Clifton: I don't know what you're talking about.
Holmes: I'm talking about the illustrations of human anatomy in that book. When I forced myself to crack its spine last night, I could tell right away that they were the work of Albert Lange. I've been scrutinizing his work in Sleights and Deception, you see. The similarities in style were unmistakable. And as it turns out, they were the work of A. Lange.
Clifton: I don't know what to tell you. That's not my grandfather.
Bell: But he was German, right? He emigrated here in the late '40s?
Clifton: He did, but not all Germans are Nazis.
Bell: We're pretty sure your grandfather was. We've reached out to the Office of Special Investigations at the Department of Justice to confirm it. If we're right, gotta think it's gonna deal a blow to the sales of his other book.
Holmes: Sleights and Deception aside, what will people think of you and your family? What will they think of Farraday Publishing? You've all been profiting off the work of a Nazi for decades.
Bell: That's why you killed Claude Rysher, isn't it? Somehow, you realized how close he was getting to exposing your granddad. Or maybe he reached out to you, and maybe it got back to you that he was poking around in Turnleaf's old records, so you broke into his apartment, and you sabotaged his favorite magic trick. Then, after he died, you went back and took the records, along with any other research he'd gathered.
Holmes: Including his copy of the offending anatomy book.
Clifton: Maybe you can prove your claims about my grandfather's past, but there's no way you can prove I killed anyone.
Holmes: Actually, we can. Because after you stole Claude Rysher's book, which he obtained via auction on the dark Web, you were foolish enough to go right back and sell it yourself.
Bell: It's rare, after all, and a few thousand bucks is a few thousand bucks.
Holmes: Your commitment to profiting from your Nazi grandfather's exploits is quite remarkable.
Clifton: No. That's crazy.
Bell: The guy who loaned us that book said it wasn't as hard as we thought to find other copies. When we looked into that, we saw one had just been sold with basically the same item description as the one that Mr. Rysher bought. It listed damage to the lower spine and a water stain on the cover, so we paid the buyer a visit. This book, the one she got from you, has your prints and Rysher's all over it. Now, if you can explain that without copping to his murder, you're a better magician than your grandfather was.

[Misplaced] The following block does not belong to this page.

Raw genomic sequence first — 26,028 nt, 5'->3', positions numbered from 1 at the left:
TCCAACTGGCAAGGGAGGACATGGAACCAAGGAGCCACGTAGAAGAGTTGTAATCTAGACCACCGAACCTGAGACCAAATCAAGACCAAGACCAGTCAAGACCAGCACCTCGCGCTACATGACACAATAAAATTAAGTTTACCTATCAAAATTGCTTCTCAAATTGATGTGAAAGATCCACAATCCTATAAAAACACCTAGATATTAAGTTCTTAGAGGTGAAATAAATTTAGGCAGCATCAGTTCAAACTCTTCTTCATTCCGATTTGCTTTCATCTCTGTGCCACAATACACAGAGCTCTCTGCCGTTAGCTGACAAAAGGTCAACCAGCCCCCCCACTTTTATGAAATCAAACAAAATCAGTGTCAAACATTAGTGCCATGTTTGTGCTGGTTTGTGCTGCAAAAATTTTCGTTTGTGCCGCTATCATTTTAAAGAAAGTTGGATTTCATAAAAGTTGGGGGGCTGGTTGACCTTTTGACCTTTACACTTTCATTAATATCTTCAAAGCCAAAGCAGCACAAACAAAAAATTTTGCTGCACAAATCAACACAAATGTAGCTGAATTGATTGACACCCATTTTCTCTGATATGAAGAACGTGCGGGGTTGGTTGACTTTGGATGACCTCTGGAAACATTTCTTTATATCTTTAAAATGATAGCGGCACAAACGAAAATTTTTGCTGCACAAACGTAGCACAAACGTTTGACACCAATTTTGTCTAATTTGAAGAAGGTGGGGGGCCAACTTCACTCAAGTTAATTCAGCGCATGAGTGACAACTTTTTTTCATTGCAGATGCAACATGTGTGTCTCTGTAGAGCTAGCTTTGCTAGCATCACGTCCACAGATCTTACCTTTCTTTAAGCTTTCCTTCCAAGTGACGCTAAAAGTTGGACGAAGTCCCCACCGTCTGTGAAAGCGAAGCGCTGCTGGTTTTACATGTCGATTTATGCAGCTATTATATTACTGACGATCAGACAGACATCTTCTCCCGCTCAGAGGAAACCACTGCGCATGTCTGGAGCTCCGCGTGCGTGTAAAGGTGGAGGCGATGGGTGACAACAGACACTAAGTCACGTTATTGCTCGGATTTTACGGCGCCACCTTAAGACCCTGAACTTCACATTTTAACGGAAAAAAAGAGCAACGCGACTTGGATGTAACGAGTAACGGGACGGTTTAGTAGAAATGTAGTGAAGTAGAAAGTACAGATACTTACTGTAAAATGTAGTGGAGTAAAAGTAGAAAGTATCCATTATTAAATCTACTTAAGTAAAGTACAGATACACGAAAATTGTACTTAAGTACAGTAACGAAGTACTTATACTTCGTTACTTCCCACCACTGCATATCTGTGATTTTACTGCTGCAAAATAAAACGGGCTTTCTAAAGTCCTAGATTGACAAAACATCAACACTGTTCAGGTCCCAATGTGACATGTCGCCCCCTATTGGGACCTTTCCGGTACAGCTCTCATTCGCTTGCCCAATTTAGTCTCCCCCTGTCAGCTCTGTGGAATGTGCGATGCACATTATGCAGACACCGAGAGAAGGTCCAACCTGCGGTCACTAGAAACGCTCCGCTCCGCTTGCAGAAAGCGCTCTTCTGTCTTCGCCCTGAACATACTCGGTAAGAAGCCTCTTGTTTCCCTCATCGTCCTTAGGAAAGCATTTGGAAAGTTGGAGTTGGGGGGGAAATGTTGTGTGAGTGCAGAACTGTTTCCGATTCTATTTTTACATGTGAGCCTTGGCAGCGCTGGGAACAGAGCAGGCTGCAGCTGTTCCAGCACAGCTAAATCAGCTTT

Titus Gorham: This is an interrogation room, isn't it?
Gregson: Just somewhere where we can talk, Mr. Gorham. Nothing to worry about this time.
Gorham: What do you mean "this time"?
Gregson: I mean if you don't want to have to come back here of a more official conversation, then sit down and listen up.
Watson: When I asked you if you knew Roy Booker the other day, you said you didn't. But from 2006 to 2009, you lived in adjacent apartments in a building in Stuy Town.
Gorham: Okay. I still don't know who he is. I couldn't tell you the name of my next-door neighbor now.
Watson: In 2008, police came to your apartment because a woman was making a scene. She said that you refused to pay her for a massage. When police ran her name, they saw she had a record.
Gregson: You were about to be charged with patronizing a prostitute, but your next-door neighbor was a cop, and he stepped in to help smooth things over, didn't he?
Watson: That was Roy Booker, and thanks to him, none of this ever made it into the official record. We're guessing that your wife never found out about it either.
Gregson: The thing is, I asked around at the 15th, and there was a cop there who remembered the incident. And the way he tells it, you and Booker were real pals.
Watson: You felt like you owed Roy. When he asked you to make up a story about a detective pointing a gun at you, you did.
Gorham: I think I need to speak with a lawyer.
Gregson: That's one option. Or you could realize that we're throwing you a lifeline. Grab it.
Watson: When the connection between you and Roy comes up, you will be charged with falsely reporting an incident. The truth about the call girl will also become public.
Gregson: Or you could get in front of this while you still can. Recant your story and give us a new statement.
Watson: Either way, Roy is gonna be arrested for conspiracy and criminal solicitation. So it's your choice whether or not you want to go down with him.

Bell (phone): It's over?
Watson (phone): Roy was arraigned and released, pending trial. So as far as you and I are concerned, yeah, it's over.
Bell (phone): I owe you big time.
Watson (phone): My next call was gonna be to Chantal, unless you want to give her the good news.
Bell (phone): Matter of fact, I just got to her place. I'll tell her everything.
Watson (phone): All right, I'll see you tomorrow.
Bell (phone): See you then.

Bell: Chantal? Chantal?